Across the country, millions of people are living in communities of concentrated poverty, including 26 percent of all Black children. The Biden administration should again implement the 2015 Affirmatively Furthering Fair Housing rule, which required localities that receive federal funds for housing to investigate and address barriers to fair housing and patterns or practices that promote bias. In 1980, the average Black person lived in a neighborhood that was 62 percent Black and 31 percent white. By 2010, the average Black person's neighborhood was 48 percent Black and 34 percent white. Reinstating the Obama-era Fair Housing Rule will combat this ongoing segregation and set us on a path to true integration.

Congress should also pass the American Housing and Economic Mobility Act, or a similar measure, to finally redress the legacy of redlining and break down the walls of segregation once and for all.

Broadband Access

To realize broadband's potential to benefit our democracy and connect us to one another, all people in the United States must have equal access and broadband must be made affordable for the most vulnerable. Yet today, 15 percent of American households with school-age children do not have subscriptions to any form of broadband, including one-quarter of Black households (an additional 23 percent of African Americans are “smartphone-only" internet users, meaning they lack traditional home broadband service but do own a smartphone, which is insufficient to attend class, do homework, or apply for a job). The Biden administration, Federal Communications Commission, and Congress must develop and implement plans to increase funding for broadband to expand universal access.

Enhanced, Refundable Child Tax Credits

The United States faces a crisis of child poverty. Seventeen percent of all American children are impoverished — a rate higher than not just peer nations like Canada and the U.K., but Mexico and Russia as well. Currently, more than 50 percent of Black and Latinx children in the U.S. do not qualify for the full benefit, compared to 23 percent of white children, and nearly one in five Black children do not receive any credit at all.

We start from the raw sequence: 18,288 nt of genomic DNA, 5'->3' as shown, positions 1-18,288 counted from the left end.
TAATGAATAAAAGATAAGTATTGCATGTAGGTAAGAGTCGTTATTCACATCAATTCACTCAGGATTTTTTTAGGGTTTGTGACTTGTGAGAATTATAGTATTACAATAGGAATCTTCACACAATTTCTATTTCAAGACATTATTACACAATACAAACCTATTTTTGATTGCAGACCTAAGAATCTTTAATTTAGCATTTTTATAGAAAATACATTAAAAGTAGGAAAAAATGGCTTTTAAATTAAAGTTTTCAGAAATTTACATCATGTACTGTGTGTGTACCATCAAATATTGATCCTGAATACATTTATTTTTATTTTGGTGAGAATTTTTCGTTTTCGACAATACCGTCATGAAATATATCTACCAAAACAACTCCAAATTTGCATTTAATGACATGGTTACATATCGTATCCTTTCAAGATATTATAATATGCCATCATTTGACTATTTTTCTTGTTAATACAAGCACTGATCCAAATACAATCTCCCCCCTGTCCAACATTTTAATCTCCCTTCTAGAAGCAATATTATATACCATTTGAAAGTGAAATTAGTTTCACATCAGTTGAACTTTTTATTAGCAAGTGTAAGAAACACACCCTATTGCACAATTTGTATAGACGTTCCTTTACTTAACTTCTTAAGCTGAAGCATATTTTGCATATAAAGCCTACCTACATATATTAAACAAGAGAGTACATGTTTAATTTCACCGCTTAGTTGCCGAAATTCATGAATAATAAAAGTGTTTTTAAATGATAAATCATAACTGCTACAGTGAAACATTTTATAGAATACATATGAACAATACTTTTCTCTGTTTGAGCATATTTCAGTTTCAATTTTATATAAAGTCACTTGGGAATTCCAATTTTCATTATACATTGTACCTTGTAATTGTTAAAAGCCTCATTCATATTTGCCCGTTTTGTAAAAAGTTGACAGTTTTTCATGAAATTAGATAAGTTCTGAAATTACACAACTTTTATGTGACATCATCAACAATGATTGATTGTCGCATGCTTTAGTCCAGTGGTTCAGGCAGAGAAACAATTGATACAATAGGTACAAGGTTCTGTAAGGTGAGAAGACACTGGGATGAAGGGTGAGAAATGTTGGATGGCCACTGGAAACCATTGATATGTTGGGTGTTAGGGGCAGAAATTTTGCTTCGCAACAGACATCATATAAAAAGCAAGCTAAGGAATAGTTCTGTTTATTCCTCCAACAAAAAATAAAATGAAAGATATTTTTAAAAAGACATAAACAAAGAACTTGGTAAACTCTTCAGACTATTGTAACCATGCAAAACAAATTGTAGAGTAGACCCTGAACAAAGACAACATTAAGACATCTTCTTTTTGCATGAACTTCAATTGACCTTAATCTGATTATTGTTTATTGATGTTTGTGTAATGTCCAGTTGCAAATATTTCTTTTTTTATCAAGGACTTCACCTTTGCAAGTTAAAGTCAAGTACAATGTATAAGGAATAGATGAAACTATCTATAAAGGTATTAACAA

To combat this crisis, President Biden and Congress should enhance the child tax credit and make it fully refundable. If we enhance the child tax credit, we can cut child poverty by 40 percent and instantly lift over 50 percent of Black children out of poverty.


We cannot repair harms that we have not fully diagnosed. We must commit to a thorough examination of the impact of the legacy of chattel slavery on racial inequality today. In 2021, Congress must pass H.R. 40, which would establish a commission to study reparations and make recommendations for Black Americans.

The Long View

For the past century, the ACLU has fought for racial justice in legislatures and in courts, including through several landmark Supreme Court cases. While the court has not always ruled in favor of racial justice, incremental wins throughout history have helped to chip away at different forms of racism such as school segregation ( Brown v. Board), racial bias in the criminal legal system (Powell v. Alabama, i.e. the Scottsboro Boys), and marriage inequality (Loving v. Virginia). While these landmark victories initiated necessary reforms, they were only a starting point.

Systemic racism continues to pervade the lives of Black people through voter suppression, lack of financial services, housing discrimination, and other areas. More than anything, doing this work has taught the ACLU that we must fight on every front in order to overcome our country's legacies of racism. That is what our Systemic Equality agenda is all about.

In the weeks ahead, we will both expand on our views of why these campaigns are crucial to systemic equality and signal the path this country must take. We will also dive into our work to build organizing, advocacy, and legal power in the South — a region with a unique history of racial oppression and violence alongside a rich history of antiracist organizing and advocacy. We are committed to four principles throughout this campaign: reconciliation, access, prosperity, and empowerment. We hope that our actions can meet our ambition to, as Dr. King said, lead this nation to live out the true meaning of its creed.

What you can do:
Take the pledge: Systemic Equality Agenda
Sign up

Featured image by Shutterstock